Albert Einstein was one of the world’s most brilliant minds. Widely known as the greatest physicist of all time, his work in theoretical physics and his discovery of the law of the photoelectric effect won him the 1921 Nobel Prize in Physics. This would be just one of his many achievements over the course of his life.
While his eldest son, Hans, is relatively well-known, his other, Eduard, is often forgotten. This is due to the tragic life he led within a psychiatric institution in Zurich, Switzerland.
Eduard was a sickly, yet happy child
Eduard Einstein was born on July 28, 1910, to Albert and his first wife, Mileva Marić. The pair met while studying at the Zurich Polytechnic Institute and fell in love, despite Mileva being four years his senior. Their marriage in 1903 produced three children: Lieserl, who was born out of wedlock and is presumed to have been given up for adoption, Hans, and Eduard.
The young Einstein, affectionately called “Tete” for petit, was a sickly child and was often unable to join the family on outings. He had an interest in poetry and music, and is said to have been an impressive student.
The family moved to Berlin while Eduard and his brother were still young. Hans recalls their father being rather affectionate toward them, often taking breaks from his work to watch them while Mileva completed housework.
Mileva and the children returned to Zurich upon her and Albert’s separation in 1914. Albert had been having an extra-marital affair with his cousin (and eventual second wife) Elsa Löwenthal. The two officially divorced in 1919.
Eduard soon developed an interest in his father’s work and an admiration for Sigmund Freud. Following in Albert’s footsteps, he enrolled in Zurich University, with dreams of becoming a psychiatrist. According to his professors, he was a promising medical student.
His schizophrenia diagnosis changed his life
During his studies, Eduard experienced a downward spiral, which resulted in him attempting suicide in 1930. The mental health issues that followed led to an official diagnosis of schizophrenia when he was 21 years old. Just two years later, he would experience the first of many institutionalizations.
Eduard’s diagnosis despaired his father. He shared his feelings in a letter to a colleague, where he wrote: “My little boy’s condition depresses me greatly. It is impossible that he would become a fully developed person.” He believed the condition was inherited from Mileva’s side of the family, but this did little to relieve him of his guilt and grief over the diagnosis.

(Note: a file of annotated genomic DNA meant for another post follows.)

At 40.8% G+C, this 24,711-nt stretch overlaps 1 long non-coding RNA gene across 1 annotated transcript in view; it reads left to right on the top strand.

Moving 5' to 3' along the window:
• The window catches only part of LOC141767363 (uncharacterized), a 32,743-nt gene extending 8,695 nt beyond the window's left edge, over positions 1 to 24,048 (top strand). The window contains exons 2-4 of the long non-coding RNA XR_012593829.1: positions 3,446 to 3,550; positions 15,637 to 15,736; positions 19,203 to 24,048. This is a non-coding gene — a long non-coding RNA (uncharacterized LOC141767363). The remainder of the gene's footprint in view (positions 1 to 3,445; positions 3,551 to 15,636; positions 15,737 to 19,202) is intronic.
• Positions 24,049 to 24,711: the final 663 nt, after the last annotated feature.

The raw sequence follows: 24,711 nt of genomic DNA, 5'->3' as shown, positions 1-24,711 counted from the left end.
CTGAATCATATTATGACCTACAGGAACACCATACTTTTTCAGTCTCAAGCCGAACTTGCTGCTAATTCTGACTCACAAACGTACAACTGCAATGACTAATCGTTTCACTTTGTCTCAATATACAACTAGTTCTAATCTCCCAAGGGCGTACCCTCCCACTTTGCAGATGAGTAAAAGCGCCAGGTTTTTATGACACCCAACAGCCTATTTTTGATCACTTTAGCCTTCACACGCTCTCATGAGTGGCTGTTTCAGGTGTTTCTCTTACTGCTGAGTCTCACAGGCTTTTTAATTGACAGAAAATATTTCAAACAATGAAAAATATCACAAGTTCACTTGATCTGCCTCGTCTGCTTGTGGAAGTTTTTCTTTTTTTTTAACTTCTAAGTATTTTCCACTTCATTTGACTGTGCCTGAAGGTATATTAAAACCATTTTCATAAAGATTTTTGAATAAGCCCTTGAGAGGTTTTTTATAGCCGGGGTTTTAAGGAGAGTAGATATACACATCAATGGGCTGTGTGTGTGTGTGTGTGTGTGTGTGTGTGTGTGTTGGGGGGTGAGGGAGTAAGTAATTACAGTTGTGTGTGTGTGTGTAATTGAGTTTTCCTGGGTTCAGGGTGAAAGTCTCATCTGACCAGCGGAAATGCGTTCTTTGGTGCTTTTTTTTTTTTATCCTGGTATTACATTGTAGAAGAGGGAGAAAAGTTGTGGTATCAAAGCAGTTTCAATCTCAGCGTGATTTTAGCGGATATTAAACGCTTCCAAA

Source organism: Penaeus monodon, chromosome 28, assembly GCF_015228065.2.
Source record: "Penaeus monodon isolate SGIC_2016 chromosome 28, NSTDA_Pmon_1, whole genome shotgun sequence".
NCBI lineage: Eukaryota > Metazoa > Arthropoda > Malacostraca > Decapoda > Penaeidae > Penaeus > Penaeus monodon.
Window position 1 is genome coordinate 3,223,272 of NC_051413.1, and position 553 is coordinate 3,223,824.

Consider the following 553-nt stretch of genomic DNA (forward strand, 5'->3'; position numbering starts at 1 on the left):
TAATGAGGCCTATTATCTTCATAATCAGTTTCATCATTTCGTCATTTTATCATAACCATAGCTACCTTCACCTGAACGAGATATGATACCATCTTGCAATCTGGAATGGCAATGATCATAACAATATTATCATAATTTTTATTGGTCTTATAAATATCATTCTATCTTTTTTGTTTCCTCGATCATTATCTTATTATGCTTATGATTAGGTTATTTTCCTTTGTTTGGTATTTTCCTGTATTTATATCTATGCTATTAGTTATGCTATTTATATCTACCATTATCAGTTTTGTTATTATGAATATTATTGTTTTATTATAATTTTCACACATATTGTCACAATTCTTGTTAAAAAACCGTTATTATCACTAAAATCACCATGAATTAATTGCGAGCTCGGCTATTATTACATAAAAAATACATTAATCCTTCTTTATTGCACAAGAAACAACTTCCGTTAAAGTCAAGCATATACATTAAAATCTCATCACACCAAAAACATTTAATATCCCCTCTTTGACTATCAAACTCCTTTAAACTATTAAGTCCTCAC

The analytical side of Albert’s mind believed it better if Eduard were to die rather than grow up dealing with his diagnosis, but his paternal feelings won out. This, along with his belief in schizophrenia’s hereditary nature, made him resist psychoanalysis being done on his son. He felt it was ineffective, as had been shown with tests done on others with hereditary illnesses.
Albert Einstein emigrates to America
When the 1930s came around, Albert began to feel he would soon not be allowed to continue living in Berlin. As the Nazi Party had assumed power, anti-Semitic laws were being put into place. This persuaded him to make the move to America with Elsa and the family.
While he’d initially hoped Eduard would be able to join them, it became clear his mental state had deteriorated to a point where he’d have to stay behind. Before leaving, Albert was sure to pay a final visit to his son.
Despite living across the Atlantic Ocean, Albert ensured he remained a constant presence in his son’s life. He kept up a regular correspondence with Eduard and sent money to help pay for his care.
Eduard died within the walls of the institution in which he lived
Eduard’s care was managed by Mileva until her death in 1948. After that, he was permanently placed in a psychiatric institution, where he spent the remainder of his life. He died in October 1965 at the age of 55, his cause of death a stroke. His body was interred in Zurich’s Hönggberg Cemetery.
Many speculate the harsh treatments Eduard was subjected to lent themselves to the deterioration of his mental state. In particular, Hans believed electroconvulsive therapy treatments had a negative effect on his brain.